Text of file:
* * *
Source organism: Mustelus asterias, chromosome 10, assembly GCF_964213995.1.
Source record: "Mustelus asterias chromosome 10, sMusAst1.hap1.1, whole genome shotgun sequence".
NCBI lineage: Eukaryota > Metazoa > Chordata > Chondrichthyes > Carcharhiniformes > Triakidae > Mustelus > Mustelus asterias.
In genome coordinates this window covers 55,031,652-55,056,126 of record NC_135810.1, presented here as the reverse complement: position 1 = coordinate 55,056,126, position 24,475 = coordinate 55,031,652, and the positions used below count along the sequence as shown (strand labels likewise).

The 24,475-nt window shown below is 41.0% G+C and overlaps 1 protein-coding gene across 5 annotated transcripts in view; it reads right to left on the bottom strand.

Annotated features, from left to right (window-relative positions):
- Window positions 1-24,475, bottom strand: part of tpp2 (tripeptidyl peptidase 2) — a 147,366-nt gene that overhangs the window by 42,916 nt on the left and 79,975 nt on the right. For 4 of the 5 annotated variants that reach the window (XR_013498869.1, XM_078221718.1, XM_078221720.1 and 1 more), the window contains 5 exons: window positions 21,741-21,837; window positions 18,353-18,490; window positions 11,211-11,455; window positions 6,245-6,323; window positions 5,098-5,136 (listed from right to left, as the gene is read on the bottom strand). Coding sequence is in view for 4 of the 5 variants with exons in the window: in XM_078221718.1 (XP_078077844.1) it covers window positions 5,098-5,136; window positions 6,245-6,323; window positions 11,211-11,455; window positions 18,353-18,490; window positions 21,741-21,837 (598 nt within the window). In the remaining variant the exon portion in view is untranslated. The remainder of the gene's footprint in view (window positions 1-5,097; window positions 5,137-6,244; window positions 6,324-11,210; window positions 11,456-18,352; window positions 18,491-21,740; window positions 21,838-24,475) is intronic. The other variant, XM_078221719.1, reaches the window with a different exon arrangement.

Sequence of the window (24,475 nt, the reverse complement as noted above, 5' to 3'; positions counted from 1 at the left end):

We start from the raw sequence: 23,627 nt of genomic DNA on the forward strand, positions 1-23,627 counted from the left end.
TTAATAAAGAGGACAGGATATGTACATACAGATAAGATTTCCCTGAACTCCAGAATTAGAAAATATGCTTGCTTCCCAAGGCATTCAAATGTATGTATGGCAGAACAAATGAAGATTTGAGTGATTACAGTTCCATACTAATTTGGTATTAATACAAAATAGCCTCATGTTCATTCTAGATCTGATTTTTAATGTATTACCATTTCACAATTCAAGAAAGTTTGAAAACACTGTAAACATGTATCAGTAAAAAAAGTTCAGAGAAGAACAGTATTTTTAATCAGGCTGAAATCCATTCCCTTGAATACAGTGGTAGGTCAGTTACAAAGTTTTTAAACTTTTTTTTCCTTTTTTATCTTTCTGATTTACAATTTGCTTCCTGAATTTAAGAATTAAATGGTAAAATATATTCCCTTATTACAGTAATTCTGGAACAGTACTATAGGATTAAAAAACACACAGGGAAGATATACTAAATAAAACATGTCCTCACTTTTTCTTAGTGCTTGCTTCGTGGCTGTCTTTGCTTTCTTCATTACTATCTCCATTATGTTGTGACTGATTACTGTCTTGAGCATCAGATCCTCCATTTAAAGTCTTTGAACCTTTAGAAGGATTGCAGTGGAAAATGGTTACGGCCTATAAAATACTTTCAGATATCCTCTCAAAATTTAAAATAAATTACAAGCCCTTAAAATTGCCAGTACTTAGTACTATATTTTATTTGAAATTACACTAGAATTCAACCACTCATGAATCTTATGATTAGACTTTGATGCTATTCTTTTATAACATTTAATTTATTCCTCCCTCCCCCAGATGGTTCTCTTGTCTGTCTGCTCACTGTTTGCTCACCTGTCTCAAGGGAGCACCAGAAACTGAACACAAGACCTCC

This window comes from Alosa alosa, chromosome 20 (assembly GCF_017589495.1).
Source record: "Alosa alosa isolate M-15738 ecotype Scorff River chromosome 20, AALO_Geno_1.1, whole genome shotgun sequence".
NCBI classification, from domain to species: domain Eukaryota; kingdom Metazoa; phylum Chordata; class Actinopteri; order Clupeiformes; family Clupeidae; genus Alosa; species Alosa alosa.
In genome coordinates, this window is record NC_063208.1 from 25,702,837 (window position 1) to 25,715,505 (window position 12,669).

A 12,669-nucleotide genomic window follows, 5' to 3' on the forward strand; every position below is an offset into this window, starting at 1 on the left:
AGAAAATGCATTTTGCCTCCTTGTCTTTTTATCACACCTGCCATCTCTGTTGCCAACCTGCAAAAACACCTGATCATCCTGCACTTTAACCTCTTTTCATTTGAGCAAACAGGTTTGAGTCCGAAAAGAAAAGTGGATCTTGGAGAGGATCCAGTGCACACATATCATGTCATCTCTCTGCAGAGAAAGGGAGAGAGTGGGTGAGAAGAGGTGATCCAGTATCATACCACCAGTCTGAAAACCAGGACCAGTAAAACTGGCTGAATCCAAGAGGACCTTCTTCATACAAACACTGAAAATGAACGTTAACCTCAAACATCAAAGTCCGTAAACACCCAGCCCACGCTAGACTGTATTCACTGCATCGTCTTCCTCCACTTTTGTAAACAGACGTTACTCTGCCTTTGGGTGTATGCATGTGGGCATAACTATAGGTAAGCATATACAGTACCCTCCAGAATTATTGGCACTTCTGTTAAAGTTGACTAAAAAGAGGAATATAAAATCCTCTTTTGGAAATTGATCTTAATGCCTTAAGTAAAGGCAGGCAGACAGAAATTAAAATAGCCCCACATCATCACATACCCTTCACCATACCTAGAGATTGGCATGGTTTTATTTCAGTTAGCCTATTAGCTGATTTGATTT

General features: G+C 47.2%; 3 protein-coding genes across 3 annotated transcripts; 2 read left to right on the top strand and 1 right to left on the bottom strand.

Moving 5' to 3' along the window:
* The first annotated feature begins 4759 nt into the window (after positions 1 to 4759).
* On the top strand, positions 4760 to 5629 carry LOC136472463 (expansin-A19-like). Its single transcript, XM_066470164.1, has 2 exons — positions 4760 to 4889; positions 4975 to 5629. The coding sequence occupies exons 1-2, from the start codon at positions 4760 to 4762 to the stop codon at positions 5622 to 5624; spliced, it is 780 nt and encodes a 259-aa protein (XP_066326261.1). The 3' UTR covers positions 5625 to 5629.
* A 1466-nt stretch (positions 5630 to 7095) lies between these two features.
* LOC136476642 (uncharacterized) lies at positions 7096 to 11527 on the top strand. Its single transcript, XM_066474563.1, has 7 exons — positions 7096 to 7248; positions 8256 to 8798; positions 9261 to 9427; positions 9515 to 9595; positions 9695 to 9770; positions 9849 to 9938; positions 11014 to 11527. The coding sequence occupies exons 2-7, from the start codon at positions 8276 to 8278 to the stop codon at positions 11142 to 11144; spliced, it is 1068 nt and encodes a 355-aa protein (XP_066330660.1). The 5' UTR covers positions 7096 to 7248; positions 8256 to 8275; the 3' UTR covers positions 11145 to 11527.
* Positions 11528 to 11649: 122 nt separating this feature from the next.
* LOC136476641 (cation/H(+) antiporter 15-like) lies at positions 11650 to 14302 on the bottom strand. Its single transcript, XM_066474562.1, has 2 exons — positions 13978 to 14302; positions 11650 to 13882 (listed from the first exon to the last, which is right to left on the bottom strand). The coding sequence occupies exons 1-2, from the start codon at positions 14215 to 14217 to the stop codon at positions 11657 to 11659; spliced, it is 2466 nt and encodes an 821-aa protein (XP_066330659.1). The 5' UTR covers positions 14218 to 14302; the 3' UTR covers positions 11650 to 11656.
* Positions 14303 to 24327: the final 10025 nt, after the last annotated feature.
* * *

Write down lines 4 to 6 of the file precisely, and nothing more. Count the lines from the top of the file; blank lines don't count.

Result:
In genome coordinates this window covers 55,031,652-55,056,126 of record NC_135810.1, presented here as the reverse complement: position 1 = coordinate 55,056,126, position 24,475 = coordinate 55,031,652, and the positions used below count along the sequence as shown (strand labels likewise).

The 24,475-nt window shown below is 41.0% G+C and overlaps 1 protein-coding gene across 5 annotated transcripts in view; it reads right to left on the bottom strand.

Annotated features, from left to right (window-relative positions):